Lots of birds through the yard in the last couple of days. A flock of now about 20 juncos is a constant. We always have a few dark-eyed juncos in the spring and fall. We don't tend to see them in the winter, although they are supposed to be year-round residents of this region. Maybe this winter? Also present again today: yellow-rumped warblers, feeding and hanging about for a bit before continuing on their way. Yes, this time I'm sure. Resident chickadees and white-breasted nuthatches are working the feeders, along with the blue jays and occasional downy and hairy woodpeckers. Yesterday four or five ravens flew by in big lazy circles--unusual to see more than one or two at a time overhead here.
This afternoon I saw a guinea fowl.
All summer we were seeing a couple of these guys in the yard and on the road pretty regularly. Rumour has it that they belong to a hobby farmer a couple of kilometres outside the hamlet. I was always glad to see them again, assuming it was the same pair every time, because it meant that they had not yet been eaten by foxes, coyotes, fishers, perhaps harriers, red-tails, maybe a weasel, and the list goes on. The first time I googled "guinea fowl" more recipes came up than natural history, or animal husbandry, suggesting human beings as another possible predator of this bird in the wild, or at least, on the loose.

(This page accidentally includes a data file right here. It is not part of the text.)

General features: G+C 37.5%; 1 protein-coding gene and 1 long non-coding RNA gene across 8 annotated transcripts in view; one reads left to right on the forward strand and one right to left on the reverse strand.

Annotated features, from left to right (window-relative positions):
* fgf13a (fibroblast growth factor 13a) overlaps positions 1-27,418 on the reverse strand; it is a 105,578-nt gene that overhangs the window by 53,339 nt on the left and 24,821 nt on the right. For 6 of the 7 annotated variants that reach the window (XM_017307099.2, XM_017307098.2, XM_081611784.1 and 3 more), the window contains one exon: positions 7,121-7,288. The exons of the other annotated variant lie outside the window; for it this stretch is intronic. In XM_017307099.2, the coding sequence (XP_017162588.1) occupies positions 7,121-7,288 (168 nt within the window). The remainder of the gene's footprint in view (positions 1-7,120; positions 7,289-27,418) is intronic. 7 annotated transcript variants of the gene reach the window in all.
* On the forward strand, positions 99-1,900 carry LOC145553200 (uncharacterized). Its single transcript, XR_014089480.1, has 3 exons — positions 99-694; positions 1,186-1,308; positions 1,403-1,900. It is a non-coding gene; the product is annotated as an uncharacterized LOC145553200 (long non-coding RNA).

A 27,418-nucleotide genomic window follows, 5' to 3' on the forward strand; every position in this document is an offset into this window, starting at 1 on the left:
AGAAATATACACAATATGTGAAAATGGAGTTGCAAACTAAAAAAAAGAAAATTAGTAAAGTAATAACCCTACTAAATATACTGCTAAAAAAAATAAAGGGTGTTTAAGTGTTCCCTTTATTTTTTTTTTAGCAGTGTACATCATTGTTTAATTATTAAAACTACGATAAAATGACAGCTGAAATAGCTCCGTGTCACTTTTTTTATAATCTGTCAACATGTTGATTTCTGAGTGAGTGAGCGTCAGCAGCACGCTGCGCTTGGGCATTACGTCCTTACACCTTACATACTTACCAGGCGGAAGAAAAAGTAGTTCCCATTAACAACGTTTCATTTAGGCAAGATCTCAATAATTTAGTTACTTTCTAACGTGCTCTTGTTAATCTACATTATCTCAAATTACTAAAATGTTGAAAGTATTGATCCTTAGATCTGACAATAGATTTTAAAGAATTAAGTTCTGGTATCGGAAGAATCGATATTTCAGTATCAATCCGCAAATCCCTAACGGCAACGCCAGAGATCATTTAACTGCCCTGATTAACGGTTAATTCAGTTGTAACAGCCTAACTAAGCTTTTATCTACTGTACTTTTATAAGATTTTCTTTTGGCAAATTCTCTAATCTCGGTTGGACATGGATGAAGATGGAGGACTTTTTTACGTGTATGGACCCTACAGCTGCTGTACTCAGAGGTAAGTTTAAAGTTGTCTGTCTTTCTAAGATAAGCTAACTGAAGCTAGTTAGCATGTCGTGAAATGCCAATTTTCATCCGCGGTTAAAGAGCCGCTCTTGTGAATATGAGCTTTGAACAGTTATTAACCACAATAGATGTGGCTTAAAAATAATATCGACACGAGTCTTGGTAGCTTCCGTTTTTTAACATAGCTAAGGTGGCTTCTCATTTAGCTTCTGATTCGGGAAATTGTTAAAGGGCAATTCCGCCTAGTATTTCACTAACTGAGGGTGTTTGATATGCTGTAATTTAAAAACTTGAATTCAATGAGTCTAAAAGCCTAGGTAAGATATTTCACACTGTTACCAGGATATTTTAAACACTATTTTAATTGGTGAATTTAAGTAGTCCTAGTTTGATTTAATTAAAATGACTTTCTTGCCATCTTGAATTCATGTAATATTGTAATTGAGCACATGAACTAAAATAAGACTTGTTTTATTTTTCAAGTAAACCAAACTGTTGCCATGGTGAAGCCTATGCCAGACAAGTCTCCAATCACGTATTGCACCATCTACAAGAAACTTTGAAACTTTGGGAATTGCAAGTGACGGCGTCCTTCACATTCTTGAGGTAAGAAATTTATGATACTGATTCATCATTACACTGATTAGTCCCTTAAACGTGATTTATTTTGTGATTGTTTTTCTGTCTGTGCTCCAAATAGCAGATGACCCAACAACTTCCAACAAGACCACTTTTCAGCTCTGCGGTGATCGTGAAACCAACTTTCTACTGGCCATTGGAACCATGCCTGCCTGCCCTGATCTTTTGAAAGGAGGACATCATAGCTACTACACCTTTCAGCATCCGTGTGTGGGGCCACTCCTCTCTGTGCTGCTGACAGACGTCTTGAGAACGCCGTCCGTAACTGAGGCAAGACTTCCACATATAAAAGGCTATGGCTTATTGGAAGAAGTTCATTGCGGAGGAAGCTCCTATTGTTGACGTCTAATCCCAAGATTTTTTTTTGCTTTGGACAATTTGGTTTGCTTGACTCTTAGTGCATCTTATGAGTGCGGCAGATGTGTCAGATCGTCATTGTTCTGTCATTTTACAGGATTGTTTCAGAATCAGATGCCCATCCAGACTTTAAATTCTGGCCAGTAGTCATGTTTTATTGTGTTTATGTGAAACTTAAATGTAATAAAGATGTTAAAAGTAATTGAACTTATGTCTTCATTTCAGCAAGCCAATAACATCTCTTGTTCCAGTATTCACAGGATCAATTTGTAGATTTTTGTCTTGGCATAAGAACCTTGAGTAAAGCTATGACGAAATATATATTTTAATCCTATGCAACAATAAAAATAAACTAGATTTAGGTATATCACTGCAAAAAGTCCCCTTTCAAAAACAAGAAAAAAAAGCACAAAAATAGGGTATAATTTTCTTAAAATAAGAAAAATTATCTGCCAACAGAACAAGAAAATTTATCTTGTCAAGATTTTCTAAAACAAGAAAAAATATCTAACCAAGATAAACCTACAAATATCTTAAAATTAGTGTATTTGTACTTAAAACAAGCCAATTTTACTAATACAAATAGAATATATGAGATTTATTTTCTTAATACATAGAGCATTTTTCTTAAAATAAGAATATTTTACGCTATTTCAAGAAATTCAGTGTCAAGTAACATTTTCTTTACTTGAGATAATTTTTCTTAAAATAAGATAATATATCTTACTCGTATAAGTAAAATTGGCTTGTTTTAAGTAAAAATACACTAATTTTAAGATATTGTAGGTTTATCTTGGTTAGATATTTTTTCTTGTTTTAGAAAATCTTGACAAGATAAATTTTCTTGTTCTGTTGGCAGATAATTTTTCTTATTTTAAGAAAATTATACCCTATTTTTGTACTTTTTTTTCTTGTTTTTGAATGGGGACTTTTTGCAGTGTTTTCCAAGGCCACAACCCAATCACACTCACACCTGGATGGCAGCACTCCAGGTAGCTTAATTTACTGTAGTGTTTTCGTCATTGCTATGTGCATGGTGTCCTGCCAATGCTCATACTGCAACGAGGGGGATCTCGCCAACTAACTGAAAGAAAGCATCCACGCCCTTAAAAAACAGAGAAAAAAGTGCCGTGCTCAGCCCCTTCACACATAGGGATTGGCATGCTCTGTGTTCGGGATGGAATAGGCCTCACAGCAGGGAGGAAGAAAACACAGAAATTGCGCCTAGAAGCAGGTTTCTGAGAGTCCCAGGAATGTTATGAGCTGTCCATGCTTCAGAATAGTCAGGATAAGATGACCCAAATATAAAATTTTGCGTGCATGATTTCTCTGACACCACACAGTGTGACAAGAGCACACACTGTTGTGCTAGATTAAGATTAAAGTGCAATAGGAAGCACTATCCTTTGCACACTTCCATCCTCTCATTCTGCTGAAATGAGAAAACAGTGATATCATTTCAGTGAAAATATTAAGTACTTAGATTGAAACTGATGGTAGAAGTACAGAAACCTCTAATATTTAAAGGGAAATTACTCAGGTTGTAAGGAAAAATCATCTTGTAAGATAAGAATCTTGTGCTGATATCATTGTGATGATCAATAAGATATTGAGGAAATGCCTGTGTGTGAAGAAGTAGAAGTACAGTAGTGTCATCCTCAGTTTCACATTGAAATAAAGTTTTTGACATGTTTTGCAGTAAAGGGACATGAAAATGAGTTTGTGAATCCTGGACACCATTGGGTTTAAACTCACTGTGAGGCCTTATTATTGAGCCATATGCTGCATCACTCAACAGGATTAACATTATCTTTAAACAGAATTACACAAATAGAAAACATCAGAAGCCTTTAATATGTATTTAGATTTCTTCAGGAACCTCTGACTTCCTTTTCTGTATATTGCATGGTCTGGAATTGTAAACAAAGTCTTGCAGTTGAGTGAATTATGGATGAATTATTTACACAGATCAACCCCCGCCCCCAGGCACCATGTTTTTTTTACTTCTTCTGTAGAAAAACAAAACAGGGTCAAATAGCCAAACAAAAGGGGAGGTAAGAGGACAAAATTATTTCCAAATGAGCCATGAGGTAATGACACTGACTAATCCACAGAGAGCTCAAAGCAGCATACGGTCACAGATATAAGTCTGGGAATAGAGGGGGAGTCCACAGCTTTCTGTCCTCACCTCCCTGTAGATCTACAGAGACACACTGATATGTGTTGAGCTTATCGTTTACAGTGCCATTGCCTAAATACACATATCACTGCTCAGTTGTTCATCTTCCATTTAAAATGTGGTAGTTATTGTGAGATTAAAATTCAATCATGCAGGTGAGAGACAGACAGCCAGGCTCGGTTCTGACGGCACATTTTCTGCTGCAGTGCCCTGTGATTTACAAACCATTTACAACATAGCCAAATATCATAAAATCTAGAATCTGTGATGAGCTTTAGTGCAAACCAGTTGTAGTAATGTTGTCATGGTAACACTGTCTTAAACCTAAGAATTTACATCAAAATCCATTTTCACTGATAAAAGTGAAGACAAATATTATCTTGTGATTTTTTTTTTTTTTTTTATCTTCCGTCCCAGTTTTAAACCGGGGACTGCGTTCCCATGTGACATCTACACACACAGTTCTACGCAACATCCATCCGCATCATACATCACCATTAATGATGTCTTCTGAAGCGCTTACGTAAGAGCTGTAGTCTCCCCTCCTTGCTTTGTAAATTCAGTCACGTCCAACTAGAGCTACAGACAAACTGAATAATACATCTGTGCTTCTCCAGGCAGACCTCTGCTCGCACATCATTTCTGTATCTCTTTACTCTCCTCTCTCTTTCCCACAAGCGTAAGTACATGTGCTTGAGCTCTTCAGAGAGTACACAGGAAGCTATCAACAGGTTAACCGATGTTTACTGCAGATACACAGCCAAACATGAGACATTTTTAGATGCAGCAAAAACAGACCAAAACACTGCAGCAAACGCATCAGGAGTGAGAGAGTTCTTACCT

This afternoon's bird hung around and hung around. So finally, when I had a quiet moment I went out to try to take a picture of it.
It ducked into the big lilac and I could hear all kinds of noise.
Just as I was wondering who this bird was talking to I noticed a flurry of movement: chicks, eight or nine at least. I circled the lilac, the hen circled inside with the chicks following; I circled, they circled, and so on, and so on....good strategy on her part, for dealing with an awkward creature of my size.
Finally I backed off and she lead them away up into the field and along the row of young spruce at the edge, also pretty good cover.
But the chicks are pretty small, and though quick, they don't exactly turn on a dime. Tough gig, mothering precocial chicks.
Wednesday, October 12, 2005
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This is why I come to your blog all the time!
Is this an ill-timed batch of chicks or is it normal? I'm guessing it's rather late.
They are originally from South Africa, so I would expect breeding to be tied to wet and dry seasons some how. But they are bred domestically so that may also have changed their breeding phases. I am hoping that this hen and her chicks get back home to whatever coop or farm they belong to before long--I imagine that an Ontario winter would be too much for them on their own. Also this site, which give a little of their history, says that in the wild they are monogamous breeders, at least suggesting that normally the chicks would be guarded by two parents. Not the case here, putting them at even greater risk for predation. (Not that the farmyard is a haven from that, of course.)
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